Impact of therapeutic food compared to oral nutritional supplements on nutritional outcomes in mildly underweight healthy children in a low-medium income society

Fatima, S., Malkova, D. , Wright, C. and Gerasimidis, K. (2018) Impact of therapeutic food compared to oral nutritional supplements on nutritional outcomes in mildly underweight healthy children in a low-medium income society. Clinical Nutrition, 37(3), pp. 858-863. (doi:10.1016/j.clnu.2017.03.006) (PMID:28343801)

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Abstract

Background & Aims: Therapeutic foods (RUTF) are used to treat severe acute malnutrition in children 5 years and under in low and middle income countries (LMI), while liquid nutritional supplements (ONS) are used in affluent societies. With globalisation and economic growth in LMI, there will be an inclination to move towards practices applied in affluent countries. This study compared the effect of supplementation with a RUTF and an ONS, on nutritional outcomes in mildly underweight children. Methods: 68 Pakistani (5 to 10 y), mildly underweight (weight Z-score: -2 to -1) children randomly received either RUTF or ONS (500 kcal/day), in addition to their habitual diet for four weeks. Weight, height, skinfolds and their changes during intervention, were compared between the two groups and at follow up, post-supplementation. Results: All nutritional outcomes and height improved with both supplements, but net weight gain (kg) and changes from baseline for weight, height, triceps and sub-scapular thickness Z-scores did not differ between the two supplements [mean (SD), RUTF vs ONS; weight gain (kg), 0.59 (0.30) vs 0.65 (0.42), p=0.483; weight Z-score, 0.12 (0.09) vs 0.15 (0.13), p=0.347; height Z-score, 0.04 (0.08) vs 0.04 (0.08), p=0.908; triceps Z-score, 0.29 (0.24) vs 0.31 (0.23), p=0.796; subscapular Z-score, 0.37 (0.29) vs 0.31 (0.25), p=0.385]. Weight gain (0.6 kg) for both groups was lower than anticipated (2 kg). Post-supplementation, there was a tendency for weight and height Z-score to return to baseline. Conclusions: RUTF and ONS are equivalently effective in improving nutritional outcomes in children 5 to 10 y at risk of malnutrition but the observed benefit is less than expected and not sustainable. Trial registration: This trial was registered at www.controlled-trials.com reference: ISRCTN51555749.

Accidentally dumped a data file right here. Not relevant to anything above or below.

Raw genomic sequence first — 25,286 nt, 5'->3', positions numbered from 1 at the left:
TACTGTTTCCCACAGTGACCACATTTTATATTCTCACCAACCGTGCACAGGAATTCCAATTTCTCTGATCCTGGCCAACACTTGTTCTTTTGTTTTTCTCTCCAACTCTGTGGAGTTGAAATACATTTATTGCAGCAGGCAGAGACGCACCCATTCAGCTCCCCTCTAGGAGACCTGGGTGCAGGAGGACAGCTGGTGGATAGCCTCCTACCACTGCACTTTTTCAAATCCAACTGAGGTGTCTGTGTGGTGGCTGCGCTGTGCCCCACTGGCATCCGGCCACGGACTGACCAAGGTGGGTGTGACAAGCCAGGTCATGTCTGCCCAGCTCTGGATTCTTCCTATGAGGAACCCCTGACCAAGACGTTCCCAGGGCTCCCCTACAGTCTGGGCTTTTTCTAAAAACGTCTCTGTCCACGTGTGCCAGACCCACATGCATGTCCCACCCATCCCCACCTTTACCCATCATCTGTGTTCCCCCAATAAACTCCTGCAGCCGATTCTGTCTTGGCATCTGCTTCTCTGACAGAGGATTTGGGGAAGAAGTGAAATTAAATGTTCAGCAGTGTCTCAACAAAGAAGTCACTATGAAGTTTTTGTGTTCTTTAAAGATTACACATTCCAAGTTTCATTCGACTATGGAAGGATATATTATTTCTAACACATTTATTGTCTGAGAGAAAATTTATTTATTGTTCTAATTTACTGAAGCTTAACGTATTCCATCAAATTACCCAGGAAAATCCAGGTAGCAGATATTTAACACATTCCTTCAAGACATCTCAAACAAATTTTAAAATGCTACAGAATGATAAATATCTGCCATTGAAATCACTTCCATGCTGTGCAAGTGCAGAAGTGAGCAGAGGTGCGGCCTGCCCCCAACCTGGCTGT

Item Type:Articles
Additional Information:Dr Fatima received a PhD studentship from Khyber Medical University Peshawar, Pakistan.
Status:Published
Refereed:Yes
Glasgow Author(s) Enlighten ID:Malkova, Dr Dale and Wright, Professor Charlotte and Gerasimidis, Dr Konstantinos
Authors: Fatima, S., Malkova, D., Wright, C., and Gerasimidis, K.
College/School:College of Medical Veterinary and Life Sciences > School of Medicine, Dentistry & Nursing
Journal Name:Clinical Nutrition
Publisher:Elsevier
ISSN:0261-5614
ISSN (Online):1532-1983
Published Online:16 March 2017
Copyright Holders:Copyright © 2017 Elsevier Ltd and European Society for Clinical Nutrition and Metabolism
First Published:First published in Clinical Nutrition 37(3): 858-863
Publisher Policy:Reproduced in accordance with the publisher copyright policy

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